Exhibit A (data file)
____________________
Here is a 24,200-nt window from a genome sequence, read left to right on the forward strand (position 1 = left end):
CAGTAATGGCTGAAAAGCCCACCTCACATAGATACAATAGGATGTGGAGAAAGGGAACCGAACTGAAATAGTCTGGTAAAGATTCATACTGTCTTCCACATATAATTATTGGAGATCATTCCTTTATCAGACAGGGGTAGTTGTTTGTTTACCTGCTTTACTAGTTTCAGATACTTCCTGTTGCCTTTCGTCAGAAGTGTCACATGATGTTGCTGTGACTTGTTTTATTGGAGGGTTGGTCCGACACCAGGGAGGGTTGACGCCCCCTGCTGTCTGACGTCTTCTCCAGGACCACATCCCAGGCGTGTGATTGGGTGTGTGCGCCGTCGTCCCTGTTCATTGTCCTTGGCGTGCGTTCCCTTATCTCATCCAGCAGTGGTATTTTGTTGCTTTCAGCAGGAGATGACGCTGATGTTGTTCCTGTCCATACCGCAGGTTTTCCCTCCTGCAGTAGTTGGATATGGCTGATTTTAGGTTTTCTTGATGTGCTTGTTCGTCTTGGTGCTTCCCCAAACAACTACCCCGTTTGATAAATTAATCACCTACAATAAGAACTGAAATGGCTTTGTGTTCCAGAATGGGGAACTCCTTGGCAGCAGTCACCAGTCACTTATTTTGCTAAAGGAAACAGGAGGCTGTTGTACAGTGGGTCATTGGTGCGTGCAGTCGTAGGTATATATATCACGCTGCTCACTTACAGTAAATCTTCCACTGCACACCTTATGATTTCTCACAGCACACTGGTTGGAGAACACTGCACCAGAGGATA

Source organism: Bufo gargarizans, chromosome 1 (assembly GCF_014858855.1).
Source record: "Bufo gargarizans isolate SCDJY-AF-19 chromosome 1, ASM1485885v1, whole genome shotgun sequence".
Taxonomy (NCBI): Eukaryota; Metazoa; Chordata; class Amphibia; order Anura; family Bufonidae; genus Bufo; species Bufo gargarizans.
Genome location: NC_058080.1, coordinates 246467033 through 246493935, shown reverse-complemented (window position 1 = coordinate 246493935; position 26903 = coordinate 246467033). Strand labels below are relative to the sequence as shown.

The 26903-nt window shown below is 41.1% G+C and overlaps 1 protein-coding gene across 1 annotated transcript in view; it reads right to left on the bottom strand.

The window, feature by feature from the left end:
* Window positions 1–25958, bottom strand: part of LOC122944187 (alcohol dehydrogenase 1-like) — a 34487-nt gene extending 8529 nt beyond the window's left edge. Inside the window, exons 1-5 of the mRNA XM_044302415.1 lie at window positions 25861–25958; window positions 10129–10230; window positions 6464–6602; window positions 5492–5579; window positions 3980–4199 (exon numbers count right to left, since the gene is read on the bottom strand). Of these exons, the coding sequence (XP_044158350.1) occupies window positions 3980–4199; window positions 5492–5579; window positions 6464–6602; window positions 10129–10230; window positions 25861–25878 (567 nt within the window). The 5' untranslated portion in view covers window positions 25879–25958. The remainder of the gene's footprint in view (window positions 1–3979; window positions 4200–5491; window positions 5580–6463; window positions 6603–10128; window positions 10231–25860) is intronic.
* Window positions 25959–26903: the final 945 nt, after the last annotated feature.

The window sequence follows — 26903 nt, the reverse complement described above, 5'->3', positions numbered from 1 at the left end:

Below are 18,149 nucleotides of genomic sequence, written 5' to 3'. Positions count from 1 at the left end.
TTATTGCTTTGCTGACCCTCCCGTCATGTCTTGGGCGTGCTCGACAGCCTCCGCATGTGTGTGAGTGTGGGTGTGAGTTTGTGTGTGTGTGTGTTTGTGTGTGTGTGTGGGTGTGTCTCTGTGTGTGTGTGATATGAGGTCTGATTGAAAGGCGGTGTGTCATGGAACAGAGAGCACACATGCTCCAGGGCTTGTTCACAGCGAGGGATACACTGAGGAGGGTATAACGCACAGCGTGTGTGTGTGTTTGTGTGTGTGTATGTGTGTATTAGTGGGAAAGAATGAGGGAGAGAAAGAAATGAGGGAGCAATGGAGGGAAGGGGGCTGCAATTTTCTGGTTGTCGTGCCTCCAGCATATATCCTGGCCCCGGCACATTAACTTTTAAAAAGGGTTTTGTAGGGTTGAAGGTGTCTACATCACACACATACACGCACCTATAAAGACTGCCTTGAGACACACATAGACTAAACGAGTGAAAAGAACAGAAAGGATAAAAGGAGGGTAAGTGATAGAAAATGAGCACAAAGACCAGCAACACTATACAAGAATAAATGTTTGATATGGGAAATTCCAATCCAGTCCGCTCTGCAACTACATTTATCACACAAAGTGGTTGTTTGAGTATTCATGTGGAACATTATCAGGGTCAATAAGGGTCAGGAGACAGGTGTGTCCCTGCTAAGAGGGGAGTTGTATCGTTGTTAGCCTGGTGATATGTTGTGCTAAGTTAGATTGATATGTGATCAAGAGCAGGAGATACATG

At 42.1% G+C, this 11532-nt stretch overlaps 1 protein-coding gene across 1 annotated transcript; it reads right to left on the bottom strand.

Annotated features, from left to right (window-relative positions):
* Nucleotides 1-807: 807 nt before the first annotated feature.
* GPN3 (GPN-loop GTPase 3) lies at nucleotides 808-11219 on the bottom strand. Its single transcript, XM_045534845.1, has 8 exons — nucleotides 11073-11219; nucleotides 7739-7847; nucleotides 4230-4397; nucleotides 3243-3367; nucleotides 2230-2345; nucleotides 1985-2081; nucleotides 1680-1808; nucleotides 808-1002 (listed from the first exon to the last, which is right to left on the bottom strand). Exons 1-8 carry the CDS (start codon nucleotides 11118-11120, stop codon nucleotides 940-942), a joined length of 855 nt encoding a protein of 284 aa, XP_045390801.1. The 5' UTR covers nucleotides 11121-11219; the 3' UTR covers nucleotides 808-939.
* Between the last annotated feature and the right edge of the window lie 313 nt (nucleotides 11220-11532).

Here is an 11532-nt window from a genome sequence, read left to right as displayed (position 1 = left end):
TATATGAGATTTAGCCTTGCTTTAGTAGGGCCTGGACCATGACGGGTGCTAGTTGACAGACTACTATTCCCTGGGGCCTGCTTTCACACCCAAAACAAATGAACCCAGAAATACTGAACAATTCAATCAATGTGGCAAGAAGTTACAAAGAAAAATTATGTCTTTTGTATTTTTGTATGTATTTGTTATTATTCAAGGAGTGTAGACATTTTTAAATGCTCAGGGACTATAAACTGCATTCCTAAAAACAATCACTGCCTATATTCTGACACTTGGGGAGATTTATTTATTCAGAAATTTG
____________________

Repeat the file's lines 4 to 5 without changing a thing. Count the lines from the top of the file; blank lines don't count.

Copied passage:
Source record: "Bufo gargarizans isolate SCDJY-AF-19 chromosome 1, ASM1485885v1, whole genome shotgun sequence".
Taxonomy (NCBI): Eukaryota; Metazoa; Chordata; class Amphibia; order Anura; family Bufonidae; genus Bufo; species Bufo gargarizans.